We recently published the OIX white paper “Can Attribute Provision, Together with Identity Assurance, Transform Local Government Services?” written by Rob Laurence, Innovate Identity and Ian Litton, Warwickshire County Council. This white paper presents the findings of the discovery project that involved the UK Cabinet Office, Warwickshire County Council, Mydex and Verizon.
I would like to share with you Rob’s thoughts on this project.
[su_quote]Can attribute provision transform local government services?
Local authorities are recognising the impact that moving to the digital delivery of services can have, not only on customer service but for making significant cost savings. They see identity assurance and attribute provision as a way of unlocking this potential and transforming the way they provide services to their citizens.
What is attribute provision? Any user controlled activity where the user can see the data, vouch for its accuracy and pertinence to the transaction can be deemed as attribute provision. This is a great way of avoiding out-dated or inaccurate information being used. It grants access to point-in-time disclosure of information from a trusted source.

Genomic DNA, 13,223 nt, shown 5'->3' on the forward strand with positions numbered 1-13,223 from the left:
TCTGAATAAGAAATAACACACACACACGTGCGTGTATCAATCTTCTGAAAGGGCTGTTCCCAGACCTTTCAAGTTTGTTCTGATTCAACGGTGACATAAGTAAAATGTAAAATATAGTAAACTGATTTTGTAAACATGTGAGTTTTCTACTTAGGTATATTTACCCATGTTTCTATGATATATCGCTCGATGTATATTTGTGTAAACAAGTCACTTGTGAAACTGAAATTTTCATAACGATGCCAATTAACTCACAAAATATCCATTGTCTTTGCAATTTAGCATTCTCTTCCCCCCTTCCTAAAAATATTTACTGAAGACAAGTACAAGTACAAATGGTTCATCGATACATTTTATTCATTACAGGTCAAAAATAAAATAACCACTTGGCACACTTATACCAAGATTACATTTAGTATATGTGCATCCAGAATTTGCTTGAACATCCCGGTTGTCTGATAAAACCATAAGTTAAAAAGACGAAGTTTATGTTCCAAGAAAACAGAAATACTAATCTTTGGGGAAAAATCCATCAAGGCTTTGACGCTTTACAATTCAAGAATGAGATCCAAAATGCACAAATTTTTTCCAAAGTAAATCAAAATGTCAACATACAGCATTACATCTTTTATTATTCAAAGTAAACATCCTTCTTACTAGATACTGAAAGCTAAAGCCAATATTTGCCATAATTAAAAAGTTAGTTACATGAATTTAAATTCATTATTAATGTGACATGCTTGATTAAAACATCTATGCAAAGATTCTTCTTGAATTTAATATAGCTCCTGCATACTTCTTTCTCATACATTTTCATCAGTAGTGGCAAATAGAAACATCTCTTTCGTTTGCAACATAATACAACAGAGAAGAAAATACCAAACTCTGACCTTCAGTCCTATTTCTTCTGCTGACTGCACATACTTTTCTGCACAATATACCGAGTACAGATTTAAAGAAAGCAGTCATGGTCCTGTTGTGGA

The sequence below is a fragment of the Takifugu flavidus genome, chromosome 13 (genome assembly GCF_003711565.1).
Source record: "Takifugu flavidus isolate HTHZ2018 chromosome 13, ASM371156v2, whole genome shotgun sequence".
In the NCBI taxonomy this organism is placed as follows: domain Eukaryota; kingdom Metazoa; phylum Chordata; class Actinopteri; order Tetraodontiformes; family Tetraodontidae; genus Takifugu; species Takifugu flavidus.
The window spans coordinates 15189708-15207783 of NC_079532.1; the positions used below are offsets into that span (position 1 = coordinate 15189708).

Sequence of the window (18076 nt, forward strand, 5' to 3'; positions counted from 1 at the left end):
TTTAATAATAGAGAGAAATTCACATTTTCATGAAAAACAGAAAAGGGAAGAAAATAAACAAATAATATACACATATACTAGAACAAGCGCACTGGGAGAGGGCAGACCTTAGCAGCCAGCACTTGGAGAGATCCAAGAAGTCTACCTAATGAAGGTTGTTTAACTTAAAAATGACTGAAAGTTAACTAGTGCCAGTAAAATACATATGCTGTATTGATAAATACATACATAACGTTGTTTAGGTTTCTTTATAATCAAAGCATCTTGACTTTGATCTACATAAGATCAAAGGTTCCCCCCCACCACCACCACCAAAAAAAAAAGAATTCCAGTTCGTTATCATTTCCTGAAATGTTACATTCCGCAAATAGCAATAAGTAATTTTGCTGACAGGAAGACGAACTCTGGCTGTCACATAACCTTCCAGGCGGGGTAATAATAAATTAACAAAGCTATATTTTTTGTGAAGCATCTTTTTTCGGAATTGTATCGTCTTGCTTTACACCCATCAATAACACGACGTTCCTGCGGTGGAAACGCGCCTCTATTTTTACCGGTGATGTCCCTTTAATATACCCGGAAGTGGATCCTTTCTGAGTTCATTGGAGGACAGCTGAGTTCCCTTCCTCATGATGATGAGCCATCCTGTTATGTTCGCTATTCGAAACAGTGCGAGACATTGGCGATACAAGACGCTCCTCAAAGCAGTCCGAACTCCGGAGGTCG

Why use it? Well it can transform the customer service, leading to waiting and processing times being slashed and significant cost savings.
Warwickshire County Council is working alongside the Open Identity Exchange, the Government Digital Service, Mydex, Verizon and Innovate Identity to test whether using attribute provision would work for the registration of applications for Blue Badges and residential disabled parking bays. Warwickshire County Council is aware that to identify customers online, it needs attributes as well as identity so it needs to dip into central government and other local authorities data to verify whether applicants qualify for the service. The results of the user trials spoke for themselves. The processing was cut from weeks to minutes for Blue Badge applications with users incredibly impressed by the service. No concerns were raised about privacy and government departments holding their data. In fact, residents cited a wow factor for the whole project.
Show me the money…
What does this all mean for cost savings? Well if local authorities had access to DVLA data to deliver, for example, concessionary bus travel, taxi licences and parking permits it could save £100 million a year. And if 324 of the local planning authorities in England had access to Land Registry Property Data, it could save £97 million each year in fraud reduction and efficiency gains (data from Open Identity Exchange).
What’s the future?
The next stage in this project is to design and build the technical infrastructure, based on open standards, to deliver the business requirements and design principles established during the initial project. Watch this space![/su_quote]